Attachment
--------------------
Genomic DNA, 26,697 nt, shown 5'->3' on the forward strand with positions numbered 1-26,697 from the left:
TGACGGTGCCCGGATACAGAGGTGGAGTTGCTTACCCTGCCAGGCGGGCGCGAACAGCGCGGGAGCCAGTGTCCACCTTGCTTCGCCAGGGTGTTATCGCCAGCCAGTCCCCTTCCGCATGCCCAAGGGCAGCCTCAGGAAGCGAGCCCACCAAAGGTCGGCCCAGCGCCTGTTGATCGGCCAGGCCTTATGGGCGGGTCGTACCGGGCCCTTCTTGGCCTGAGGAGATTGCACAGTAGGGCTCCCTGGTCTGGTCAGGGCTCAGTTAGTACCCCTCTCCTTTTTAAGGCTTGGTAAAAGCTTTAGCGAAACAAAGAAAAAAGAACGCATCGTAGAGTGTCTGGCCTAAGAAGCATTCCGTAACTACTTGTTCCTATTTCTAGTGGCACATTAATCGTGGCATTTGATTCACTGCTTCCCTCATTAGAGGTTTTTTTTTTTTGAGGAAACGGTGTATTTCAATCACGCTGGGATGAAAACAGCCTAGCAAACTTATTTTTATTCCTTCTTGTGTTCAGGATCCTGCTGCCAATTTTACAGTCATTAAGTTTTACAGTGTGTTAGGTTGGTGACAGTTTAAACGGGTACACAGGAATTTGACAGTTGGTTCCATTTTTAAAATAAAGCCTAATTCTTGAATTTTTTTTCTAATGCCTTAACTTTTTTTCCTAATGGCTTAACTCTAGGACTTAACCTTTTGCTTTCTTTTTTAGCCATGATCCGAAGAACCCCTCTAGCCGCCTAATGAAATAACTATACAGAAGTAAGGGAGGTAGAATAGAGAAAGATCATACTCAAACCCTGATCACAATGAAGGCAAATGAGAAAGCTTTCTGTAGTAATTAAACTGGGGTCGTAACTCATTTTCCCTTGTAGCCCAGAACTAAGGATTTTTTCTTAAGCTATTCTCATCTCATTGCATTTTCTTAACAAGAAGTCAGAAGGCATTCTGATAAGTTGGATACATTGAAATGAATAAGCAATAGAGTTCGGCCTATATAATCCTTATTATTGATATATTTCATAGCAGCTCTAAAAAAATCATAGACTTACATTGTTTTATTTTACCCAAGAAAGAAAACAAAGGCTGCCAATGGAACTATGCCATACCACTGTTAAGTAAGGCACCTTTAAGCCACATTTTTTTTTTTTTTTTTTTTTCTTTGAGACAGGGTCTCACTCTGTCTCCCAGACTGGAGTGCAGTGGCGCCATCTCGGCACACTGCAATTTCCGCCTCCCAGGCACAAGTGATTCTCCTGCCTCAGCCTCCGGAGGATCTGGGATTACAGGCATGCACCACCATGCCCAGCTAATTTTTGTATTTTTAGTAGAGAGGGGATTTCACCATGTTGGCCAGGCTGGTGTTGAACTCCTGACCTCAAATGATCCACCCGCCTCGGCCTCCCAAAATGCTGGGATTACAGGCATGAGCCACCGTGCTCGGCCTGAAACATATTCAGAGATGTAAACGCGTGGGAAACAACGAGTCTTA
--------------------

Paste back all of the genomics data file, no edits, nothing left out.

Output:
Genomic DNA, 26,697 nt, shown 5'->3' on the forward strand with positions numbered 1-26,697 from the left:
TGACGGTGCCCGGATACAGAGGTGGAGTTGCTTACCCTGCCAGGCGGGCGCGAACAGCGCGGGAGCCAGTGTCCACCTTGCTTCGCCAGGGTGTTATCGCCAGCCAGTCCCCTTCCGCATGCCCAAGGGCAGCCTCAGGAAGCGAGCCCACCAAAGGTCGGCCCAGCGCCTGTTGATCGGCCAGGCCTTATGGGCGGGTCGTACCGGGCCCTTCTTGGCCTGAGGAGATTGCACAGTAGGGCTCCCTGGTCTGGTCAGGGCTCAGTTAGTACCCCTCTCCTTTTTAAGGCTTGGTAAAAGCTTTAGCGAAACAAAGAAAAAAGAACGCATCGTAGAGTGTCTGGCCTAAGAAGCATTCCGTAACTACTTGTTCCTATTTCTAGTGGCACATTAATCGTGGCATTTGATTCACTGCTTCCCTCATTAGAGGTTTTTTTTTTTTGAGGAAACGGTGTATTTCAATCACGCTGGGATGAAAACAGCCTAGCAAACTTATTTTTATTCCTTCTTGTGTTCAGGATCCTGCTGCCAATTTTACAGTCATTAAGTTTTACAGTGTGTTAGGTTGGTGACAGTTTAAACGGGTACACAGGAATTTGACAGTTGGTTCCATTTTTAAAATAAAGCCTAATTCTTGAATTTTTTTTCTAATGCCTTAACTTTTTTTCCTAATGGCTTAACTCTAGGACTTAACCTTTTGCTTTCTTTTTTAGCCATGATCCGAAGAACCCCTCTAGCCGCCTAATGAAATAACTATACAGAAGTAAGGGAGGTAGAATAGAGAAAGATCATACTCAAACCCTGATCACAATGAAGGCAAATGAGAAAGCTTTCTGTAGTAATTAAACTGGGGTCGTAACTCATTTTCCCTTGTAGCCCAGAACTAAGGATTTTTTCTTAAGCTATTCTCATCTCATTGCATTTTCTTAACAAGAAGTCAGAAGGCATTCTGATAAGTTGGATACATTGAAATGAATAAGCAATAGAGTTCGGCCTATATAATCCTTATTATTGATATATTTCATAGCAGCTCTAAAAAAATCATAGACTTACATTGTTTTATTTTACCCAAGAAAGAAAACAAAGGCTGCCAATGGAACTATGCCATACCACTGTTAAGTAAGGCACCTTTAAGCCACATTTTTTTTTTTTTTTTTTTTTCTTTGAGACAGGGTCTCACTCTGTCTCCCAGACTGGAGTGCAGTGGCGCCATCTCGGCACACTGCAATTTCCGCCTCCCAGGCACAAGTGATTCTCCTGCCTCAGCCTCCGGAGGATCTGGGATTACAGGCATGCACCACCATGCCCAGCTAATTTTTGTATTTTTAGTAGAGAGGGGATTTCACCATGTTGGCCAGGCTGGTGTTGAACTCCTGACCTCAAATGATCCACCCGCCTCGGCCTCCCAAAATGCTGGGATTACAGGCATGAGCCACCGTGCTCGGCCTGAAACATATTCAGAGATGTAAACGCGTGGGAAACAACGAGTCTTA